Also available are: a daily prayer calendar, wall map, and specific
information on Islam and China.
     Books by Christopher J. Klicka, "Home Schooling: The Right
Choice" and "The Heart of Home Schooling," explain the biblical
basis for home schooling and its many benefits.


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What We Can Learn from
an Anonymous Home Schooler About . . .

Carefully Guarding Your Marriage

     This is a very hard subject for me to talk about, but as a
home-school mom, I feel that other families may benefit from my
experience concerning the importance of our marriages.

     My husband and I have been married for 10 years, have three
daughters, and have been home schooling for four years.

     Last May my husband and another home-school mom began to
show indications of "feelings" toward one another.  I picked up
on it quickly.

     After three months of a lot of deception, misunderstanding,
pain, and learning to wholly lean on God my Savior, I found
enough courage to tell my husband that this "friendship" could
not continue.

     God has miraculously restored us to a marriage that is
better than it has ever been before.

     My purpose for writing is to let others know that whatever
your responsibilities are for your home, church, business,
school, etc., you need to gather the tools to build a lasting
marital relationship that includes romantic love for your mates.

     We have found that Mom and Dad need time alone together each
week to communicate.

     Don't let the mundane routine of daily responsibilities rob
you of your opportunity to show honor to each other as partners
in this life, but let each other know by your words, actions, and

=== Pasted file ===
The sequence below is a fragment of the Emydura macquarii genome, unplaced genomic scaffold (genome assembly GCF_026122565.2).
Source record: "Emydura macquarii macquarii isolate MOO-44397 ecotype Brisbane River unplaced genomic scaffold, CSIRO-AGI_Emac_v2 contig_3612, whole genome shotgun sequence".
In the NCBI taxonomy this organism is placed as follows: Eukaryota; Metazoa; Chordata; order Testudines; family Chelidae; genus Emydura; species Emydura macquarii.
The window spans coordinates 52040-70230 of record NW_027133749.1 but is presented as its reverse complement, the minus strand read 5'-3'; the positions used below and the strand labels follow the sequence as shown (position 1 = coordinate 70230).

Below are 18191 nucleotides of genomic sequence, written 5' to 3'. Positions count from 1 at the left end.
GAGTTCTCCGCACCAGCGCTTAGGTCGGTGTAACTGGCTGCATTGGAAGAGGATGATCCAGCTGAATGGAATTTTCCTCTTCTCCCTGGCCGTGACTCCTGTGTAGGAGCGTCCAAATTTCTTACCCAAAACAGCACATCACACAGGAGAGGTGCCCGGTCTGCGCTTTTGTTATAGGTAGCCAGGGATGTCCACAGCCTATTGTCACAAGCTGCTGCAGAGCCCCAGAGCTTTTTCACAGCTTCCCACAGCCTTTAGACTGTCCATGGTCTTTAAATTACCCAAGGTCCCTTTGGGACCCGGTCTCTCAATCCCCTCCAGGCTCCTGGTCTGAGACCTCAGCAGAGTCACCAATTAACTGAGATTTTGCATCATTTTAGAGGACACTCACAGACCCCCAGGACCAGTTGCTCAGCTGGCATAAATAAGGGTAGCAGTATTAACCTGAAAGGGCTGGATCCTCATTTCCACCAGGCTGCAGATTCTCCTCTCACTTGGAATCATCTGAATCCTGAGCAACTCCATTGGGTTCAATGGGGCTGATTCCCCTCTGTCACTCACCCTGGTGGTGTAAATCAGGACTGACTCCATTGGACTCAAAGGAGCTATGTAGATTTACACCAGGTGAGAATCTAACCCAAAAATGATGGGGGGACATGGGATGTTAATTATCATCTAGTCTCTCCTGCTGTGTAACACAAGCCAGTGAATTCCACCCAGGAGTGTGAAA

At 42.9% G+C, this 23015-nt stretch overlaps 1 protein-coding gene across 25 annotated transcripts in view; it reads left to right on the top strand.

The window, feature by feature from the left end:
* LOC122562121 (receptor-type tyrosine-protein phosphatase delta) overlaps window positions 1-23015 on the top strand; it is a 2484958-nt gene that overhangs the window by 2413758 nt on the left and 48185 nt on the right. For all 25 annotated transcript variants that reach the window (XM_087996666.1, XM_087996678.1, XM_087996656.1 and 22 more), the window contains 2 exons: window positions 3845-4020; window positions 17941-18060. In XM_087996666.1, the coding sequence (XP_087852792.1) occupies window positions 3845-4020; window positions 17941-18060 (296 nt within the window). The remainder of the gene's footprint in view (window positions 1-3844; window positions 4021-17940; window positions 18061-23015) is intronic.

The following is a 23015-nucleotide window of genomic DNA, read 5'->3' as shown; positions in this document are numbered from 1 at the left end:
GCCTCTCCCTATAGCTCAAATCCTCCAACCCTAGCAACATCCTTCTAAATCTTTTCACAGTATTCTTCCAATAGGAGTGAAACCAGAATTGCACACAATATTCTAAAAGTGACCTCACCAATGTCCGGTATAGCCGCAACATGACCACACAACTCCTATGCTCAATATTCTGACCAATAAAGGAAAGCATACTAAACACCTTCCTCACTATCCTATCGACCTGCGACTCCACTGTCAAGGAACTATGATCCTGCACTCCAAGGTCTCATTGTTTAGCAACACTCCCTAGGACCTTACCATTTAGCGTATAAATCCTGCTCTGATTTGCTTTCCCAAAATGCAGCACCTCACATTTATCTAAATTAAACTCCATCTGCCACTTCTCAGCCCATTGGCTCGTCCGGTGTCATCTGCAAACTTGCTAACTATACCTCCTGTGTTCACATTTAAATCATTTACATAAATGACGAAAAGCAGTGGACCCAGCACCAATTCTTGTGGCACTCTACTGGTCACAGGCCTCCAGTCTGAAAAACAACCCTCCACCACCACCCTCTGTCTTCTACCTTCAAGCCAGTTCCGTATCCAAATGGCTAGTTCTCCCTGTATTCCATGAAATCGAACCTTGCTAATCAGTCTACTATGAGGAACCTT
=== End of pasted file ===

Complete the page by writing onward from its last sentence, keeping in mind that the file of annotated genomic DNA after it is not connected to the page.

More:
attention that you place high value on your spouse.

     My suggestions are, as our pastor so frankly, but accurately,
put it:

     1.  Be fearful of the consequences of destroying the trust
in your marriage by participating in a friendship with the
opposite sex outside of your marriage.

     2.  Be aware of your own vulnerability.  No one is immune to
Satan's all-out attack on the Christian home and family.

     3.  Form protective hedges around your marriage.  Pray daily
with your spouse for God to bless and keep your marriage and to
bind the enemy and any one or any thing that would come between
you in your marital relationship.

     4.  Be satisfied with the ordinary.  Be thankful in your
daily routine of serving the needs of your family.  (If you were
married to anyone else, you would still have the same unglamorous

     5.  Remember, God will not tolerate unfaithfulness to your
marriage covenant.  You made your vows before Him, and He will
judge all who trespass against them.  (Look at the life of King

     As I mentioned, this is not an easy subject, but if it will
save someone else the hurt and pain we've experienced and help
them to build a stronger, happier marriage, I will be faithful to
the Lord by sharing it.

     Dr. Willard F. Harley, author of "His Needs, Her Needs,"
identifies the most common "love busters" in marriage
(or any relationship) as selfish demands, disrespectful
judgments, angry outbursts, annoying habits, independent
behavior, and dishonesty.  Find some of the best ways to
overcome marital conflicts and some of the quickest ways to
restore love at:


Please Thank and Support
Our Sponsoring Advertisers!
     These free newsletters are made possible financially by the
fine suppliers who advertise in them and in the accompanying
e-mail.  Please consider those that advertised in our last issue
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Sunnyside Up: That's Logical
     Our two boys and I often have lively discussions in the car
when going on errands.  I look upon these times as opportunities
to teach.  One day, after shooing a bee out of the car, we began
on the subject of bees.
     "Honey bees make honey," 7-year-old Jordan wisely informed
his brother.  After digesting this bit of information, 5-year-old
Jarrod said in a voice full of wonder, "Then bubble bees must
make bubbles!"
     Submitted by Pam S., Trevor, Wisconsin


God Loves You.
     Because we have been separated from God by sin, Jesus
Christ died in our place, then rose to life again.  If we trust
Him as our Savior and Lord, He will give us eternal life.
     "For by grace you have been saved through faith; and that
not of yourselves, it is the gift of God; not as a result of
works, that no one should boast" (Ephesians 2:8, 9).